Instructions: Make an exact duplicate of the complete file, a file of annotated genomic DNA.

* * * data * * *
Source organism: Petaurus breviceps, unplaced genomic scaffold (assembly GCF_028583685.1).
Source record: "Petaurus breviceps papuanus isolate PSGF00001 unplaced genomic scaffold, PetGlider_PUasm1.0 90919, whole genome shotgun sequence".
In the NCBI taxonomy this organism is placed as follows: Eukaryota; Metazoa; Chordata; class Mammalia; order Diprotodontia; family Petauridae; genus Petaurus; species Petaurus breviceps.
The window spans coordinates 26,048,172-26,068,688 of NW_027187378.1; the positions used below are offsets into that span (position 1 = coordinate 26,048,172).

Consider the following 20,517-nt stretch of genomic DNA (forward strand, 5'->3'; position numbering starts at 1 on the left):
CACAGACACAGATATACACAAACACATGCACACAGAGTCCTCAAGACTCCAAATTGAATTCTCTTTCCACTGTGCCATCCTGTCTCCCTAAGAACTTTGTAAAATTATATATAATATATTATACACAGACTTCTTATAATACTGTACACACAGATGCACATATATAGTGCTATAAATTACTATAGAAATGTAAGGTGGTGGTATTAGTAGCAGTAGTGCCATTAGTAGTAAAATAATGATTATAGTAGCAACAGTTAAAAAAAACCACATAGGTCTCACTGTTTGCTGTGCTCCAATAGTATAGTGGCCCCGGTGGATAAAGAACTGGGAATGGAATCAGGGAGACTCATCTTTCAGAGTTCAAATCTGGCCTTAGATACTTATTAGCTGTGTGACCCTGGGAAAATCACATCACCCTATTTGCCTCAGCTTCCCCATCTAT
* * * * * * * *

Source organism: Petaurus breviceps, unplaced genomic scaffold (assembly GCF_028583685.1).
Source record: "Petaurus breviceps papuanus isolate PSGF00001 unplaced genomic scaffold, PetGlider_PUasm1.0 90919, whole genome shotgun sequence".
In the NCBI taxonomy this organism is placed as follows: Eukaryota; Metazoa; Chordata; class Mammalia; order Diprotodontia; family Petauridae; genus Petaurus; species Petaurus breviceps.
The window spans coordinates 26,048,172-26,068,688 of NW_027187378.1; the positions used below are offsets into that span (position 1 = coordinate 26,048,172).

Consider the following 20,517-nt stretch of genomic DNA (forward strand, 5'->3'; position numbering starts at 1 on the left):
CACAGACACAGATATACACAAACACATGCACACAGAGTCCTCAAGACTCCAAATTGAATTCTCTTTCCACTGTGCCATCCTGTCTCCCTAAGAACTTTGTAAAATTATATATAATATATTATACACAGACTTCTTATAATACTGTACACACAGATGCACATATATAGTGCTATAAATTACTATAGAAATGTAAGGTGGTGGTATTAGTAGCAGTAGTGCCATTAGTAGTAAAATAATGATTATAGTAGCAACAGTTAAAAAAAACCACATAGGTCTCACTGTTTGCTGTGCTCCAATAGTATAGTGGCCCCGGTGGATAAAGAACTGGGAATGGAATCAGGGAGACTCATCTTTCAGAGTTCAAATCTGGCCTTAGATACTTATTAGCTGTGTGACCCTGGGAAAATCACATCACCCTATTTGCCTCAGCTTCCCCATCTAT